This doctoral thesis explores the implications of establishing tradable certificate schemes for improving energy efficiency (so-called ‘Tradable White Certificate’ [TWC] schemes). Carrying out different case studies, a set of complementary evaluation methods is applied in conducting ex-ante and ex-post evaluation studies. To analyse the attributes and complexities of TWC schemes, the thesis focuses on several aspects, including (i) the modelling of potential impacts, (ii) the identification and analysis of transaction costs, (iii) the investigation of trading patterns and other flexibilities used to achieve cost-effective compliance, (iv) the level of energy-saving effectiveness under TWC schemes, (v) the use of cost-benefit analysis, and (vi) the application of multi-criteria evaluation. The findings help answer questions concerning the impacts and outcomes of TWC schemes and identify critical endogenous and exogenous conditions that affect their performance. Furthermore, the research assists in developing an understanding of what aspects of TWC schemes need to be evaluated and how.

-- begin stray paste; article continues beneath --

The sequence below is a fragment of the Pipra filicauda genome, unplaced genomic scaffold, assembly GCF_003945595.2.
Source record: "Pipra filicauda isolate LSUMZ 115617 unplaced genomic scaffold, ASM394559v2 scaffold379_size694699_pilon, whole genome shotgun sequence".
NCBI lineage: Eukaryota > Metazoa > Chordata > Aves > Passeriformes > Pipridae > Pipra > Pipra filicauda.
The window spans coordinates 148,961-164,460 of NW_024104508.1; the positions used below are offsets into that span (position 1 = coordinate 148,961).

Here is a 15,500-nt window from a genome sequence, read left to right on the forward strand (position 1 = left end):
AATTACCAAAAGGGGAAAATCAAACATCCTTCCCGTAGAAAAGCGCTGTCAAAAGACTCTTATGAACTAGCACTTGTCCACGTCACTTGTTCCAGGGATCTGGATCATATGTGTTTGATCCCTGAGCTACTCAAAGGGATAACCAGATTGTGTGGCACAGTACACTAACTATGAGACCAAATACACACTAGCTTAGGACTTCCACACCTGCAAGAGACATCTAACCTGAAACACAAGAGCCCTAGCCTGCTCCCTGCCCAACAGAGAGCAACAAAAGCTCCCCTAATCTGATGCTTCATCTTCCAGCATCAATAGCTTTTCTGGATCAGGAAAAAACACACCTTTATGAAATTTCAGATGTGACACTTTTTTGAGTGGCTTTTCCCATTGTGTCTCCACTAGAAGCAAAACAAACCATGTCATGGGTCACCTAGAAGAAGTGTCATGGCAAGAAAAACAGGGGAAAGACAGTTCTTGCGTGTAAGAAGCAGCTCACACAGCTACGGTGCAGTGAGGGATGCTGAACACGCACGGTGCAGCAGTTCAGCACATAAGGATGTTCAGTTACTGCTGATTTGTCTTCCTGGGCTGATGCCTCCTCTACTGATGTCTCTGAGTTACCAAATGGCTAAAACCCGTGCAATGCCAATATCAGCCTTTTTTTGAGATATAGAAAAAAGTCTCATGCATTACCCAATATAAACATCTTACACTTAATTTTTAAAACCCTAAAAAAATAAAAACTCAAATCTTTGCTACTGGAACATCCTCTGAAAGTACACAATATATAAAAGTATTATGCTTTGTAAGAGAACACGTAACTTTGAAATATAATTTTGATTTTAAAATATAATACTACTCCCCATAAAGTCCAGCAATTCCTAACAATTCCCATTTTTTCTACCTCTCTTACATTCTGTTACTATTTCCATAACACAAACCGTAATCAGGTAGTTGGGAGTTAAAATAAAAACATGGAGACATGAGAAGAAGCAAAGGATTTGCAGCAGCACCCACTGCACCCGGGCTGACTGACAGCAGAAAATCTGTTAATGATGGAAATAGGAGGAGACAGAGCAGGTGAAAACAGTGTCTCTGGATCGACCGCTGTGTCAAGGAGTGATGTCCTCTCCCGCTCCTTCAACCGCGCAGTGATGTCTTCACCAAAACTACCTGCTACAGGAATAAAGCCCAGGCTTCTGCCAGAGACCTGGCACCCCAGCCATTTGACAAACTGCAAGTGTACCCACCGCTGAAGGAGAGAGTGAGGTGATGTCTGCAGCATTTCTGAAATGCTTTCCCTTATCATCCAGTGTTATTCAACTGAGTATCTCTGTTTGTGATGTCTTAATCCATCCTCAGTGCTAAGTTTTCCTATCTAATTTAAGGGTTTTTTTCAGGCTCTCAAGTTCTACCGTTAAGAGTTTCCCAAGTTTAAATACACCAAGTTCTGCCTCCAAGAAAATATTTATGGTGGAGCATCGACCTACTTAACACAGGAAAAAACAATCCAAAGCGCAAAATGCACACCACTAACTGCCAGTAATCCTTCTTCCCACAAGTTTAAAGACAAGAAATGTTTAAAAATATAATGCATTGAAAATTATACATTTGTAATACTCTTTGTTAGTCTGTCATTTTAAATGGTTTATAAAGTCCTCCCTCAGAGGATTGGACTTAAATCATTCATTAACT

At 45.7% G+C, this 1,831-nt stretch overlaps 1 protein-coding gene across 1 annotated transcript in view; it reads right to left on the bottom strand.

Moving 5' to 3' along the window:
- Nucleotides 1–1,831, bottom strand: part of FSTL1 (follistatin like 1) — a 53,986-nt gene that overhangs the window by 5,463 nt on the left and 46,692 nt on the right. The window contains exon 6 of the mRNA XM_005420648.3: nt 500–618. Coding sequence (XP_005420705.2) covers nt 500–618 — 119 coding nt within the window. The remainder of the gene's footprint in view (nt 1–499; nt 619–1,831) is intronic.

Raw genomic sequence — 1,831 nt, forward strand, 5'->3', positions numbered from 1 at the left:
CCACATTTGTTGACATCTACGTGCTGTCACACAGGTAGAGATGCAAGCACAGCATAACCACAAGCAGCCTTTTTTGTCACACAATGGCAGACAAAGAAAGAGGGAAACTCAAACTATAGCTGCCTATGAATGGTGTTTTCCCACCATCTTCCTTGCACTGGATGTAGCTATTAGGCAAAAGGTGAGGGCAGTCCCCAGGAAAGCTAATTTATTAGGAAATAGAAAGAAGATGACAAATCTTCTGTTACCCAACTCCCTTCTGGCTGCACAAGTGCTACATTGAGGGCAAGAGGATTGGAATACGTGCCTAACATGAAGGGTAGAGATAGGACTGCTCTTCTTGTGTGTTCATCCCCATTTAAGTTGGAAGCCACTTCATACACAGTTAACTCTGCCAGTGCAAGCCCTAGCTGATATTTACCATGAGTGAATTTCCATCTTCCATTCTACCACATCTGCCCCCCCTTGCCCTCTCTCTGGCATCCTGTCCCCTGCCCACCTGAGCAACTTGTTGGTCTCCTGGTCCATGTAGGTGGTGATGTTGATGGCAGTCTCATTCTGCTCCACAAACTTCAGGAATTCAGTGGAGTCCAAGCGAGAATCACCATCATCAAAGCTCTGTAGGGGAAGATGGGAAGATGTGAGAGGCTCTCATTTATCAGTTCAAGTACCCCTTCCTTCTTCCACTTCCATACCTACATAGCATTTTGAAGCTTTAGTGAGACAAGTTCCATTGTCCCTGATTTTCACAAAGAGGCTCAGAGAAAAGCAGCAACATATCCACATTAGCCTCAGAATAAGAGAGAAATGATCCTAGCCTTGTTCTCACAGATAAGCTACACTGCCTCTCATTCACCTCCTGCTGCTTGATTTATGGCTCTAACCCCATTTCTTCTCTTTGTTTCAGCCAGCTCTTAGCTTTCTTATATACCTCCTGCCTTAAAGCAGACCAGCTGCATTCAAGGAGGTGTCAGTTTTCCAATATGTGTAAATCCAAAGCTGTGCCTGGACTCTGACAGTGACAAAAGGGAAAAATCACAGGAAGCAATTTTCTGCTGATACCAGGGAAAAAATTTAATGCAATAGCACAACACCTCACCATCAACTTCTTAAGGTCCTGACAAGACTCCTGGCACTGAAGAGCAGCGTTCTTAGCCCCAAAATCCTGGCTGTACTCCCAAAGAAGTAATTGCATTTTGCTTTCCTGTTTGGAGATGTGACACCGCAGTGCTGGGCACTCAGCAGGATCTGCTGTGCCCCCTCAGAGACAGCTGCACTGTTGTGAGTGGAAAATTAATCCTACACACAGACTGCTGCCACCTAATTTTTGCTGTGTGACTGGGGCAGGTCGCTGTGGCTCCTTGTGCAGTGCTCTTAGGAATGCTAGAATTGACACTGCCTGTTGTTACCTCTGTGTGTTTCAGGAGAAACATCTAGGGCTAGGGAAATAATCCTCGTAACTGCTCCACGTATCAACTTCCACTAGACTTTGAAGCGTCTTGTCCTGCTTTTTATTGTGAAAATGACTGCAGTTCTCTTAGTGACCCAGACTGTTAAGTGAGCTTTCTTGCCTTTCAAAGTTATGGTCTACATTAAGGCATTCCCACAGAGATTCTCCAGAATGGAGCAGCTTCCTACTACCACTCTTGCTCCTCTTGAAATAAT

Aula at IIIEE, Tegnérsplatsen 4, Lund University Faculty of Engineering